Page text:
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Issue Home February 3, 2004 Site Home

Slices Of Life
100 Years Ago

Straight From Starrucca
Along the Way...With P. Jay
An Inside Look

Slices of Life

Finding Comfort In The Cold

I am freezing! The cold weather that hangs on tenaciously has got me layered like a peanut butter and jelly sandwich. As the day wears on I add another shirt and then another.

Cold-blooded has always been my lot. I’m the first one to put on a winter jacket, and am conspicuously set apart by my red earmuffs from October to April. Even children passing by mention the earmuffs, much to their mothers’ discomfort and my amusement. I wear my socks to bed, being that Mrs. Morris does not necessarily want to warm my feet, but would rather curl behind my bent knees where there is more heat.

So, as we prepared for yet another storm this afternoon, I went from thermostat to thermostat adjusting the temperature, added an old flannel shirt to my turtleneck and sweatshirt, and stood by the heater for awhile.

I remembered my mother’s remedy for warming the house and decided to bake something. In Mom’s kitchen, where the content of the next meal must have hung heavy over her head, there was still time for baking. And many times it was not only for our pleasure but to warm up the kitchen. So baking was a natural for me on this cold, shivery day.

Part of the pleasure of baking is deciding what to bake. Out came the Betty Crocker Cookie Book. There are many favorites in there, including the butterscotch drop cookies. The best thing about them is the variations to which they lend themselves. You can add nuts, coconut, butterscotch chips – whatever you have in the house. And they are so easy. That recipe gets four stars.

Then I found the special brownies. They also get four stars. This cookbook is also the home of the frosted maple cookies that I first received as a gift several years ago. Fantastic!

Not having made up my mind yet, I pulled my chair near the kitchen heater and went through several other cookbooks. There were too many choices. I just couldn’t make up my mind. I also knew how fast they would disappear once baked. So I gave the warm kitchen versus temptation more thought.

And then I had a different vision. Not three dozen cookies. No – nine biscuits! Hot, fresh biscuits are the ultimate in comfort food and even more heat because the oven goes up to 450 degrees to bake them. So that was the choice, and it warmed, not only the kitchen, but also my soul. Out of the freezer came the wild strawberries for shortcake.

From the cellar came elderberry jelly, and I was warm and happy back in my mother’s kitchen again, eating hot biscuits and jelly around the table with my brothers and sisters on a day when frigid weather had closed the schools. This weather may be hard to take, but it does have some benefits.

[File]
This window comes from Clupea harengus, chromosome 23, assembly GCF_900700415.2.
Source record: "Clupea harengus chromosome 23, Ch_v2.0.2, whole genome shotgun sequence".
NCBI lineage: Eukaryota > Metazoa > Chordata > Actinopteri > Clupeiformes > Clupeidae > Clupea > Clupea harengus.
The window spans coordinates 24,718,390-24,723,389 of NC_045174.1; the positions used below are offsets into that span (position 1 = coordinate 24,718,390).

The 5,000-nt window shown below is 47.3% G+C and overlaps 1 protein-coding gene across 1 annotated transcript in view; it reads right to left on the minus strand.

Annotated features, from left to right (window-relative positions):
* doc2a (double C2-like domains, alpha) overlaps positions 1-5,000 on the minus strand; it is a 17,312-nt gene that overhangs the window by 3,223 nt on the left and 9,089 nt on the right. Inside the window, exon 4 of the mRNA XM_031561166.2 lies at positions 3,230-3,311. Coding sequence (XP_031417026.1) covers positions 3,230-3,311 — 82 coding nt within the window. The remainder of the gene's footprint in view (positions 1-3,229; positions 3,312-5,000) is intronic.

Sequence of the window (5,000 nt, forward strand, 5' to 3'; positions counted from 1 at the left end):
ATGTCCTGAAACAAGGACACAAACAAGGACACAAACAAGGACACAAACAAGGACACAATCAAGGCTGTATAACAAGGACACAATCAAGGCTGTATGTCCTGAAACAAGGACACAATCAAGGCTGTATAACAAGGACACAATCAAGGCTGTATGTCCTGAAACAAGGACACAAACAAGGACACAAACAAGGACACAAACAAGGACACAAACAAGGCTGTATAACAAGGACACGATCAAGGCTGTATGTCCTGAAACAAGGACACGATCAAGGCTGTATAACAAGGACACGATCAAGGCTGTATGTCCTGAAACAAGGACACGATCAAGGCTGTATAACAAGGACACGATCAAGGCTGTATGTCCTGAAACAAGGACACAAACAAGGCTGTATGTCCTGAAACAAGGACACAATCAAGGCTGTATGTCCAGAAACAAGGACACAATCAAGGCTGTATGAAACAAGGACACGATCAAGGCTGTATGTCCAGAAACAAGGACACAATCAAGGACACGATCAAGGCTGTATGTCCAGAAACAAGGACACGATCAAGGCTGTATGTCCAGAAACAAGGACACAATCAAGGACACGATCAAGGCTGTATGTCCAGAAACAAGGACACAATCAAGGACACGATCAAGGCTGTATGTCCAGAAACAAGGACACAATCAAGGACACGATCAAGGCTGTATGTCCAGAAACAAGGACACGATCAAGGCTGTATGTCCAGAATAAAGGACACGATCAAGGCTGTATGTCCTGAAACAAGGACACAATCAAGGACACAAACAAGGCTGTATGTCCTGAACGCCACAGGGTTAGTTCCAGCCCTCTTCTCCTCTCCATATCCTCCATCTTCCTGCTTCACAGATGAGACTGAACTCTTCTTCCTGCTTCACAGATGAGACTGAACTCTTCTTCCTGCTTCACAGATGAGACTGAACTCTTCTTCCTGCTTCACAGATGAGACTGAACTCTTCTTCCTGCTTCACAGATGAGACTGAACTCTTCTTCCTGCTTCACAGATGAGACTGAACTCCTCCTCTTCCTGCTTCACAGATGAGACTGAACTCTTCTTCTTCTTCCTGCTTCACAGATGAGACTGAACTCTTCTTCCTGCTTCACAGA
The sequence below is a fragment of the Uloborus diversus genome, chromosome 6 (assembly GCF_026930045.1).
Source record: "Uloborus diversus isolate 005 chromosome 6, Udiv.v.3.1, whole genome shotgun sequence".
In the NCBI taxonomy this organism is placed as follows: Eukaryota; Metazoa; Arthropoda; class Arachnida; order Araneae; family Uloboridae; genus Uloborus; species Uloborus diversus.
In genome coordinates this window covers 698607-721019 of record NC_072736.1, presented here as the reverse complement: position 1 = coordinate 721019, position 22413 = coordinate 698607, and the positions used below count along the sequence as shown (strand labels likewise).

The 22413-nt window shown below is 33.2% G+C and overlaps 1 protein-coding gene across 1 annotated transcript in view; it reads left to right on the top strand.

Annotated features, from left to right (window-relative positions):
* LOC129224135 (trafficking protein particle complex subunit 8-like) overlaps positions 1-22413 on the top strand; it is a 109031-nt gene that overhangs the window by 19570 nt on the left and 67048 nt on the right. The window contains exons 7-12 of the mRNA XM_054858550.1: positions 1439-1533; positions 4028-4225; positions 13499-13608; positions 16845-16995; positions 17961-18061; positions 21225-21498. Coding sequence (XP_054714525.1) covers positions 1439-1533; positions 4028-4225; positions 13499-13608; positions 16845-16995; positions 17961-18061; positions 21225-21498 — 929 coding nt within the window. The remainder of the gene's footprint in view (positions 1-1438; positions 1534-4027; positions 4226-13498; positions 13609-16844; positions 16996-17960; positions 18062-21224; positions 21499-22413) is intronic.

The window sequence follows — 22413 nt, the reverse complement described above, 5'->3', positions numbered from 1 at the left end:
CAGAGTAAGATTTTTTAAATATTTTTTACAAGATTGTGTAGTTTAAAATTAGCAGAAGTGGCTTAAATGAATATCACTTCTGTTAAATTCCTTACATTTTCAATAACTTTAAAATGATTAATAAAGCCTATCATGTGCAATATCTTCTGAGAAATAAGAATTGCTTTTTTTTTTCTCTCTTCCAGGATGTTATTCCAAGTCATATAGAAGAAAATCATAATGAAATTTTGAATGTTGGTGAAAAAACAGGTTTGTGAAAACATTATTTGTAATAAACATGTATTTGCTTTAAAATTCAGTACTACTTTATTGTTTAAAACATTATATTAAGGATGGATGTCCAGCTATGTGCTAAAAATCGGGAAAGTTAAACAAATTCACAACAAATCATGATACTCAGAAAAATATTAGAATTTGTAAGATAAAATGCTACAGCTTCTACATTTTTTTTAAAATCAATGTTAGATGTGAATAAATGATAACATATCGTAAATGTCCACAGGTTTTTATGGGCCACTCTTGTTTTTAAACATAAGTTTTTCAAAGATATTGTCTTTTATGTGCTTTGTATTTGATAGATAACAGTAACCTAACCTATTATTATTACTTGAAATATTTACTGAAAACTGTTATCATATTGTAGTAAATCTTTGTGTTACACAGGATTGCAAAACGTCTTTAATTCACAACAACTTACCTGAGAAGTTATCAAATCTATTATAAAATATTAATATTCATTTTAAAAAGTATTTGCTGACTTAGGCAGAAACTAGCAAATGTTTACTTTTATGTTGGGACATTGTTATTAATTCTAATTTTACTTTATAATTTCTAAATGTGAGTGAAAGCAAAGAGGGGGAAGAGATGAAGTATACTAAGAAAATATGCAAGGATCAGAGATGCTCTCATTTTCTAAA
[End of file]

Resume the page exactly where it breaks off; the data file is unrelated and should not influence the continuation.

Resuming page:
Besides, now that the world has been introduced to "starch away," I won’t even have to worry about the calories.

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100 Years Ago

HOP BOTTOM: Mr. William Crandall and wife celebrated their 60th wedding anniversary, Feb. 1st, at the home of William Wright, on the same farm where they commenced housekeeping in a log house 60 years ago. He is 81 and she is 80. Mr. Henry Coleman and wife celebrated their 50th anniversary, Jan 30th, at the home of their daughter, Mrs. VanAlstyne.

GLENWOOD: Mrs. Goss, who is blind, was left for a short time by her daughter, her dress coming in contact with the stove at once took fire. Smelling smoke she found that she was on fire, she then took the dinner horn, which she keeps near her and finding her way to the door gave the alarm. The neighbors rushed to her, finding her in flames, the fire was soon smothered and all damage passed, one dress and two cushions was the extent of the damage.

JACKSON: The North Jackson long distance telephone wire, was last week strung to the borough limits of Susquehanna. AND: W. W. Pope and P. K. Benson are building a large number of Pope extension ladders.

EAST DIMOCK: Mrs. Henry Perry is now making butter and her patrons will be glad to hear of it, by the way it is fine. AND: In Dimock L. F. Thornton will buy all pole cats alive, brought to him.

DUNDAFF: The mail carrier from Dundaff to Elkdale has to wear snow shoes on account of the deep snow.

BIRCHARDVILLE: There is quite a strife with us about our schools; some want one school and some two, but those that have the most to say are those who have no children to send. AND: Jas. Hallinan's barn blowed down the 21st. It was known as the Thacher barn.

SOUTH AUBURN: The Grangers and their families, of this place, and a few invited guests were given a feast at the home of the retiring Master D. L. Carter. 108 were present and a very enjoyable time was spent.

CLIFFORD: Perry and Willie Yarns are building an electric light plant or machine to light their house and mill [and] if they succeed in producing the light it will be a wonderful thing. It is now being completed and will be watched by many to see whether it will be a success. At any rate, there is some very difficult work about the machine.

WELSH HILL: The friends in this place of Walter Horn were pained to hear of his tragic death, being killed by [railroad] cars, at Carbondale, Sunday morning. Mr. Horn was married about three months ago to Miss Etta Wells, of Elkdale, who is well known here having been a frequent visitor at the home of her cousin, Mrs. D. J. Morgan.

RUSHVILLE: C. E. Hoag has purchased the stage line from Rushville to Montrose. He wishes to announce that the stage will leave Rushville at 6 o'clock a.m. and leave Rush at 7:45 a.m.

MONTROSE: The National Stock Co., at Village Hall, this week, gave three good plays that were witnessed by large and appreciative audiences. A very striking feature was Miss Frankie Partridge, assisted by F. C. Turner, in her illustrated songs. Frank Evans in his buck dancing, whirling the baton and his clever handling of the tambourine, made a great hit. The company as a whole is seldom surpassed.